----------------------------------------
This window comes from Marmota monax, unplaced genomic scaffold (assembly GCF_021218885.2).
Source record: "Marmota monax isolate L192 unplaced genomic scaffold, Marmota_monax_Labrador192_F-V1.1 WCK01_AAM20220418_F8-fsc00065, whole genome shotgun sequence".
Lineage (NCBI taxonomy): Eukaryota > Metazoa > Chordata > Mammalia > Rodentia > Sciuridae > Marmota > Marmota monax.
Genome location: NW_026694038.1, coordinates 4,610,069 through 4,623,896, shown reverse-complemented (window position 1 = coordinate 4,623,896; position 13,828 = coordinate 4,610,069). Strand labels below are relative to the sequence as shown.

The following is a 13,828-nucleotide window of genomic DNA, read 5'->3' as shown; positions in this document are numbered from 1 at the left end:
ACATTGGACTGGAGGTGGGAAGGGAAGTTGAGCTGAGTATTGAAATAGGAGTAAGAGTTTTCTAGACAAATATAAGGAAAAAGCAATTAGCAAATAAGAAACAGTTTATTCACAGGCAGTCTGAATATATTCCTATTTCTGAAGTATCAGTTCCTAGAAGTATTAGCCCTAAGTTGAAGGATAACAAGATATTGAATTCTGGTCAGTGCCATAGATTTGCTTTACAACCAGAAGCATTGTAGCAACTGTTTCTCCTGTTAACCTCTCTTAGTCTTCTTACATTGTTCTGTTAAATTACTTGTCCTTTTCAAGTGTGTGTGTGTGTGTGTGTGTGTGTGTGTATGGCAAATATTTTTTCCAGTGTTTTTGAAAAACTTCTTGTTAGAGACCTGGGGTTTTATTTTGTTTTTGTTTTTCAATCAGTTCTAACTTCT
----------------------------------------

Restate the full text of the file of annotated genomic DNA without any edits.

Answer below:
This window comes from Marmota monax, unplaced genomic scaffold (assembly GCF_021218885.2).
Source record: "Marmota monax isolate L192 unplaced genomic scaffold, Marmota_monax_Labrador192_F-V1.1 WCK01_AAM20220418_F8-fsc00065, whole genome shotgun sequence".
Lineage (NCBI taxonomy): Eukaryota > Metazoa > Chordata > Mammalia > Rodentia > Sciuridae > Marmota > Marmota monax.
Genome location: NW_026694038.1, coordinates 4,610,069 through 4,623,896, shown reverse-complemented (window position 1 = coordinate 4,623,896; position 13,828 = coordinate 4,610,069). Strand labels below are relative to the sequence as shown.

The following is a 13,828-nucleotide window of genomic DNA, read 5'->3' as shown; positions in this document are numbered from 1 at the left end:
ACATTGGACTGGAGGTGGGAAGGGAAGTTGAGCTGAGTATTGAAATAGGAGTAAGAGTTTTCTAGACAAATATAAGGAAAAAGCAATTAGCAAATAAGAAACAGTTTATTCACAGGCAGTCTGAATATATTCCTATTTCTGAAGTATCAGTTCCTAGAAGTATTAGCCCTAAGTTGAAGGATAACAAGATATTGAATTCTGGTCAGTGCCATAGATTTGCTTTACAACCAGAAGCATTGTAGCAACTGTTTCTCCTGTTAACCTCTCTTAGTCTTCTTACATTGTTCTGTTAAATTACTTGTCCTTTTCAAGTGTGTGTGTGTGTGTGTGTGTGTGTGTGTATGGCAAATATTTTTTCCAGTGTTTTTGAAAAACTTCTTGTTAGAGACCTGGGGTTTTATTTTGTTTTTGTTTTTCAATCAGTTCTAACTTCT